Doctor Who (Classic): “The War Games” (Episodes 6-10)
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Doctor Who (Classic): “The War Games” (Episodes 6-10)

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Doctor Who (Classic)

“The War Games” (Episodes 6-10)

Season 6, Episode 40
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Doctor Who (Classic)

“The War Games” (Episodes 6-10)

Season 6, Episode 41
-

Doctor Who (Classic)

“The War Games” (Episodes 6-10)

Season 6, Episode 42
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Doctor Who (Classic)

“The War Games” (Episodes 6-10)

Season 6, Episode 43
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Doctor Who (Classic)

“The War Games” (Episodes 6-10)

Season 6, Episode 44
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Doctor Who (Classic)

“The War Games” (Episodes 6-10)

Season 6, Episode 40

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Doctor Who (Classic)

“The War Games” (Episodes 6-10)

Season 6, Episode 41

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“The War Games” (Episodes 6-10)

Season 6, Episode 42

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“The War Games” (Episodes 6-10)

Season 6, Episode 43

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Doctor Who (Classic)

“The War Games” (Episodes 6-10)

Season 6, Episode 44

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"The War Games," episodes 6-10 (season 6, episodes 40-44. Originally aired May 24-June 21, 1969)

It's tempting to skip ahead and dive right into the final episode of "The War Games," since it casts the longest shadow over Doctor Who's future evolution. The War Lords may be in all 10 episodes of the story, but they never return to the series, and the Time Lords do—even now when they're all dead or missing, the Doctor's guilt and loneliness over their absence is a crucial element of his character. And just in the interest of keeping this relatively short, I'm not going to spend a lot of time on episodes six through nine, even though there's a lot of interest happening in that penultimate section of the serial, as the long arc of the War Zones story enters its final phase.

In a way, "War Games" recapitulates in miniature Doctor Who's development over its first six seasons—beginning by dropping the Doctor and his companions into (what appears to be, but isn't really) a horrifyingly real and deadly historical story before slowly shifting into more familiarly strange and psychedelic sci-fi territory. And since that's actually where the Doctor is more comfortable, it 's maybe not surprising that his actions against the War Zones' alien masters grow bolder and more effective as things progress. In fact, the major tension in the story during this section isn't really about whether the Doctor will win, even though there are a few times he appears to be in deadly peril or imminent defeat. It's about the growing dissension in the ranks of the villains, as the distrust between the Security Chief and War Chief boils over and the renegade Time Lord turns out to have different objectives than his alien allies. (This feeds into the "is he really the Master?" question, which I'll get into a little later.)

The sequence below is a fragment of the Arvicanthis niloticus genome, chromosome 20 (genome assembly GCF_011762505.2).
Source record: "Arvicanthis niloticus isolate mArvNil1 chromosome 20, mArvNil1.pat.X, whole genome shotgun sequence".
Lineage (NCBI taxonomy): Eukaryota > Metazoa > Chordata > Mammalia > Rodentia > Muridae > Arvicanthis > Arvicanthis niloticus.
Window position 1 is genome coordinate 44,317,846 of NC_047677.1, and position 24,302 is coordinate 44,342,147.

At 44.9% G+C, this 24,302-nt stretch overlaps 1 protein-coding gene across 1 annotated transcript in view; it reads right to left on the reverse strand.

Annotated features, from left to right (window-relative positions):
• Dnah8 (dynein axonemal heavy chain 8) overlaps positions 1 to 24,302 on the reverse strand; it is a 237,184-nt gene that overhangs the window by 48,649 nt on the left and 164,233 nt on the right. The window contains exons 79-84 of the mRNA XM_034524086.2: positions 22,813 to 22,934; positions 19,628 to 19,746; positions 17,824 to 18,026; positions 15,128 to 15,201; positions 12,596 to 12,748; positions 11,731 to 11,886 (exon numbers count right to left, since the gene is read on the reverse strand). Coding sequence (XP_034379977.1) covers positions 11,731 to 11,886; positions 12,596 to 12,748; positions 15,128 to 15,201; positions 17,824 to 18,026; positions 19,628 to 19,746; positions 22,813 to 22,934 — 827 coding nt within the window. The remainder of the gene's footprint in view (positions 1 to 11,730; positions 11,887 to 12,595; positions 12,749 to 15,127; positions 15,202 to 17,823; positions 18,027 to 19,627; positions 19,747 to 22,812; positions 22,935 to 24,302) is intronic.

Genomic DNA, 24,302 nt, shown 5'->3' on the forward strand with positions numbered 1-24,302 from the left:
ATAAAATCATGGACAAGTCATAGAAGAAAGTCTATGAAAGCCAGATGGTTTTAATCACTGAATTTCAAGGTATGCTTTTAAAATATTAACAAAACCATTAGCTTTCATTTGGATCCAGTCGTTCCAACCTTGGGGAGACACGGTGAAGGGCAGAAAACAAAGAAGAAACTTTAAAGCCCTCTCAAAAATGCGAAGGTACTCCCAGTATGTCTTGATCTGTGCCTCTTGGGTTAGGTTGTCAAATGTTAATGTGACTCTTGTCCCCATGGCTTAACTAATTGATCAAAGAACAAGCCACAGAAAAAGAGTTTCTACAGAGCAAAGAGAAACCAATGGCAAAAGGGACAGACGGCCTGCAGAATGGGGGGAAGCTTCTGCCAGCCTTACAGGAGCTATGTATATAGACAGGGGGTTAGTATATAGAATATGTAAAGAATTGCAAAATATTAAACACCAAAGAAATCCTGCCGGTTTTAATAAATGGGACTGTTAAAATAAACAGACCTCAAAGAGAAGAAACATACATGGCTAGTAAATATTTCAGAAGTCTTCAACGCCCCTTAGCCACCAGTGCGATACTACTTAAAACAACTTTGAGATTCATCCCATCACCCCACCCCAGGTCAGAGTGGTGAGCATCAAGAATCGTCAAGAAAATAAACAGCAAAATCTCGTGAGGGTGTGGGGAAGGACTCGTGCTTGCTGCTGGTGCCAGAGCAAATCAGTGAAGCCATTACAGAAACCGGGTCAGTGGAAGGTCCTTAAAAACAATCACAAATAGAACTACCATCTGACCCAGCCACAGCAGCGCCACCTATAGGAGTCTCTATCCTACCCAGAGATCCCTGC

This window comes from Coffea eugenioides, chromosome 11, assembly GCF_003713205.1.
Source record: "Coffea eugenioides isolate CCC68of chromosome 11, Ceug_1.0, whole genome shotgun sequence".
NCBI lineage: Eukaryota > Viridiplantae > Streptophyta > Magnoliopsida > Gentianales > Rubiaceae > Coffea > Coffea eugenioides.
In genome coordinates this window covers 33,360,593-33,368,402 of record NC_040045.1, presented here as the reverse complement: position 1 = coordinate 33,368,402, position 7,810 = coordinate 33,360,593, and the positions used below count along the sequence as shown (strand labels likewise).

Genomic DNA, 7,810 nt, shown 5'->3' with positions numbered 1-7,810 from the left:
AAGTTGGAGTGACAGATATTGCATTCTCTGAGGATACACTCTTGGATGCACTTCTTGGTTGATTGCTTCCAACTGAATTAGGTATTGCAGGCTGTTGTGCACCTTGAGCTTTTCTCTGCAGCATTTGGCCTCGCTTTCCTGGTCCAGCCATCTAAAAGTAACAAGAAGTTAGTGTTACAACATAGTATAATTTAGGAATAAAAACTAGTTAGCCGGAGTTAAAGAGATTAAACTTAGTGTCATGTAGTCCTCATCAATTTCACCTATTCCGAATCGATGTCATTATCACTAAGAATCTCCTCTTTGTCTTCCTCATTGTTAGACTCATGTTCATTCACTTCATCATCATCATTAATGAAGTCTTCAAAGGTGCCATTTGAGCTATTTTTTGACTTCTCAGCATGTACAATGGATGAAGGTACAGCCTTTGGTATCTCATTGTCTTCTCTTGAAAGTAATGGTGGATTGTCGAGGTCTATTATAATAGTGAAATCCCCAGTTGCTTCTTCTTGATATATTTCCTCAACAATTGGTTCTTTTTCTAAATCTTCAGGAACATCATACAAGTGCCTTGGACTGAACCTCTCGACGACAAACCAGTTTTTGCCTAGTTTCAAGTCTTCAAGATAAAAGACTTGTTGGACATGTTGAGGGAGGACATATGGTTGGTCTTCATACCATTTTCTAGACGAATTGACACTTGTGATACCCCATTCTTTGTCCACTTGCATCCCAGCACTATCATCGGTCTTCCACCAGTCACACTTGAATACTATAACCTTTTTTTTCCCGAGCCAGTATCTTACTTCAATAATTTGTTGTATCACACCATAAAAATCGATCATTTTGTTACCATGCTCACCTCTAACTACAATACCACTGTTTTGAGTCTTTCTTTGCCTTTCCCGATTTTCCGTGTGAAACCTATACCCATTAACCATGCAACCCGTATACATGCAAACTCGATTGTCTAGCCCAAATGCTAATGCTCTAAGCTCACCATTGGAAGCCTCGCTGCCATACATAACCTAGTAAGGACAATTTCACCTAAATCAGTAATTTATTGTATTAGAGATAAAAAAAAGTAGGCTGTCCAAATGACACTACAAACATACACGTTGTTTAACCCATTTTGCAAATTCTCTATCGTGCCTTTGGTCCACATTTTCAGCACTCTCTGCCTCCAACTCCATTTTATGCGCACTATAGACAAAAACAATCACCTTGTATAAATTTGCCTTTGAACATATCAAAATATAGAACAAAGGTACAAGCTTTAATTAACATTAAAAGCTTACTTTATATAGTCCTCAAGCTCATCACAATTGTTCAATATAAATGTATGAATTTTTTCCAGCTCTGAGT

Meanwhile, the good guys' army of rebels are all basically in agreement with each other, despite the wild card of the Mexican bandit leader Arturo Villar, who might be a little too violent and unstable for the Doctor's plan. By this point, "War Games" has evolved from a twist on a plot structure typical of the First Doctor era into into a twist on the most common Second Doctor story. It's an ironic reversal of the "base under siege" tale that had dominated earlier Patrick Troughton stories to the point of cliche—but usually the Doctor is inside the base helping the good guys protect themselves against invasion. Here, the monster trying to get in is the Doctor himself. (Hat tip to Philip Sandifer of TARDIS Eruditorum for the insight.)

As for the aliens—who never get an official name of their own, so let's just call them collectively the War Lords—it's interesting that they're not really very military, despite what their scheme might lead you to believe. The first couple War Lords we meet are very soldierly, of course, but Smythe and Von Weich seem to be the exception. Once we get to their base, it's all cold, clinical, nerdy scientists more suited to a lab than a battlefield—which maybe is why they made a laboratory that was also a bunch of battlefields. You might instead have expected people that looked more like GWAR or Conan the Barbarian, or maybe some kind of proto-Sontaran military organization. But even their supreme leader, the War Lord himself, turns out to be a little bearded guy with glasses—the kind of guy who orders other people into battle, not someone who'd do the fighting himself. Although his character comes on the scene too late to become a truly threatening villain or to have much direct interaction with the Doctor, forced instead to mediate the squabble between his two Chiefs and play defense against the inexorable base invasion, he's positioned as the story's Final Boss. Which is something of a trick on the part of the scriptwriters, since everything in this last half of the story is leading to the surprise of episode 10, that the War Lords aren't the Doctor's real problem. But he's well-played by Philip Madoc (who would later return as the monomaniacal mad scientist Solon in "The Brain of Morbius") as a rigorously self-controlled, icy master planner without a hint of bombast. Look at how Madoc plays the one moment when the War Lord does loses his cool, after the Time Lords use their psychic powers to force him to talk during the trial: He gives out a scream of pain, but then keeps his back to the camera as he collects himself, and carefully puts his glasses on again before turning back toward us, his face again a mask. It's too bad the War Lords never did return.